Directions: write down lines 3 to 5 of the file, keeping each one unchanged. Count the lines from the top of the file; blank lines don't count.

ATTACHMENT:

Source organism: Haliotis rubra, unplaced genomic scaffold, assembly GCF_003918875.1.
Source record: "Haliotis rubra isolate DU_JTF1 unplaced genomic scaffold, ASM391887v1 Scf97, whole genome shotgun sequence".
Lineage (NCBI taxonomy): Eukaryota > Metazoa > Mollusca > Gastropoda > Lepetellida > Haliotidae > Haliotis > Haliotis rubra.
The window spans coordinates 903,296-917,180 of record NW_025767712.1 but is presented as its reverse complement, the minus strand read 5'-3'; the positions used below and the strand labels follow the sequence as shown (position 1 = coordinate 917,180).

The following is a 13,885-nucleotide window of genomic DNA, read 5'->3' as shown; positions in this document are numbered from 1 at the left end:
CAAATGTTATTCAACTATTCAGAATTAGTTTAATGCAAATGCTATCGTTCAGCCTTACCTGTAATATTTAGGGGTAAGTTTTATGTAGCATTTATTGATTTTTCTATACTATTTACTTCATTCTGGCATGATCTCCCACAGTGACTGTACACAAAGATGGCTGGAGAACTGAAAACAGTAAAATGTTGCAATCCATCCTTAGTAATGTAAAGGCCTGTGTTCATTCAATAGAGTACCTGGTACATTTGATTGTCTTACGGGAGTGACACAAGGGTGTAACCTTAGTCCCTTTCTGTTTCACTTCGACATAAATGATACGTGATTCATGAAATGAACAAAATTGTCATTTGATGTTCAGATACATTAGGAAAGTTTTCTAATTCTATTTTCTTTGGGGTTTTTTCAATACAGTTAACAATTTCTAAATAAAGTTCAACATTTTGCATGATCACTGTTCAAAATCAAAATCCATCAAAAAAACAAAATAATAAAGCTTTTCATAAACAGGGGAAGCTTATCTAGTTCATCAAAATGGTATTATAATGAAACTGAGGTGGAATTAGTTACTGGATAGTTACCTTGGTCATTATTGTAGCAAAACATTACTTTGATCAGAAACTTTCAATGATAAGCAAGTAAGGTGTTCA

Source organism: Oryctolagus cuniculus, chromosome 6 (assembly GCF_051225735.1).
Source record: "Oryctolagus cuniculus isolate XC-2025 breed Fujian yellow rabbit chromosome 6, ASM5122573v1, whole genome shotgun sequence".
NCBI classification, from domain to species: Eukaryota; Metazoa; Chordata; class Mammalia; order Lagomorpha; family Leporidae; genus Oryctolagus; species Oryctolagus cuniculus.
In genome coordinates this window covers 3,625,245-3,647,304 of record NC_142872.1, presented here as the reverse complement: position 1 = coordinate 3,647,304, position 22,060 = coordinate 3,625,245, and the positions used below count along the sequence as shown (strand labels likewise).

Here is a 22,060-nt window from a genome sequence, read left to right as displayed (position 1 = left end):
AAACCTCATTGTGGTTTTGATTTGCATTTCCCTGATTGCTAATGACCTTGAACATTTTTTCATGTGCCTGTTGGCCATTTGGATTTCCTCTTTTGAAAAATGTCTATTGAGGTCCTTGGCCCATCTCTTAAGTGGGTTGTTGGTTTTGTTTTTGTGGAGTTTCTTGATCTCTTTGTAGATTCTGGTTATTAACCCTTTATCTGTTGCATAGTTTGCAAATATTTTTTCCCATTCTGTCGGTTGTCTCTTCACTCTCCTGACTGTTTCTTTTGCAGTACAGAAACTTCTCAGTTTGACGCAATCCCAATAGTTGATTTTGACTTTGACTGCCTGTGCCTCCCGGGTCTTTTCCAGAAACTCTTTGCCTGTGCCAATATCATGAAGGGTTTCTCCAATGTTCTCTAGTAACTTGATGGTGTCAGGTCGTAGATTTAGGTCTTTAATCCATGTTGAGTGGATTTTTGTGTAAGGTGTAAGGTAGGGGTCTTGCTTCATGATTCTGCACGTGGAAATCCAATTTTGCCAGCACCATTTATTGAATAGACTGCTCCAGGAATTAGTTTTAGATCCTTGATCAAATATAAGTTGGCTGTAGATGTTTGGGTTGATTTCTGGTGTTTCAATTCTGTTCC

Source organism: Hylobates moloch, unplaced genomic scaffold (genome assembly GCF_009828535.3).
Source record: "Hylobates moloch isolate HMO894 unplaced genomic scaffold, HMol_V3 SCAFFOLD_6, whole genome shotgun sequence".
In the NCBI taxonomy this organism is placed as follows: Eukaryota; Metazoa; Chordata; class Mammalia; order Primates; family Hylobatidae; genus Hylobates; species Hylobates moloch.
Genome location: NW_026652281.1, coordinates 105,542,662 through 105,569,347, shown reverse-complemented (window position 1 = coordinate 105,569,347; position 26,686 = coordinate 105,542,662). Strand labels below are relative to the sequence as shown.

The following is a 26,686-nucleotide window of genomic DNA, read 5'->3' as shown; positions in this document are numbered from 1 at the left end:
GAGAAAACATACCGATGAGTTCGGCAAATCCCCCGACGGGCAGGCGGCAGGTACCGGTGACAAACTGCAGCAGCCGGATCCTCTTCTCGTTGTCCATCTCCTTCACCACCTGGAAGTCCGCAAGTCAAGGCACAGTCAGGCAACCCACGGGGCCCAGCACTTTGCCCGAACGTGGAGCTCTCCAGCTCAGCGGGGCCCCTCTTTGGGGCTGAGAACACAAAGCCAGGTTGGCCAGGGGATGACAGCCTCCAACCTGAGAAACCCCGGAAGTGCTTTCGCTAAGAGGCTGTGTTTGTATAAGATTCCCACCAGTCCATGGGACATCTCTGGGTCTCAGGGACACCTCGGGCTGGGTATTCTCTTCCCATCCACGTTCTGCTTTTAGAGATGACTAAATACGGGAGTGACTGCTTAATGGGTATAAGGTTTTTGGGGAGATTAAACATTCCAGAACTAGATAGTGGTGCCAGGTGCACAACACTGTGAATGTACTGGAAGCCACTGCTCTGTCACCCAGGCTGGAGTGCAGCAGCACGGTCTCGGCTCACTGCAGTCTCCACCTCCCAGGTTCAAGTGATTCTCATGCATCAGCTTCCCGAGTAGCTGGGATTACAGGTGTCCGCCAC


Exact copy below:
Lineage (NCBI taxonomy): Eukaryota > Metazoa > Mollusca > Gastropoda > Lepetellida > Haliotidae > Haliotis > Haliotis rubra.
The window spans coordinates 903,296-917,180 of record NW_025767712.1 but is presented as its reverse complement, the minus strand read 5'-3'; the positions used below and the strand labels follow the sequence as shown (position 1 = coordinate 917,180).

The following is a 13,885-nucleotide window of genomic DNA, read 5'->3' as shown; positions in this document are numbered from 1 at the left end: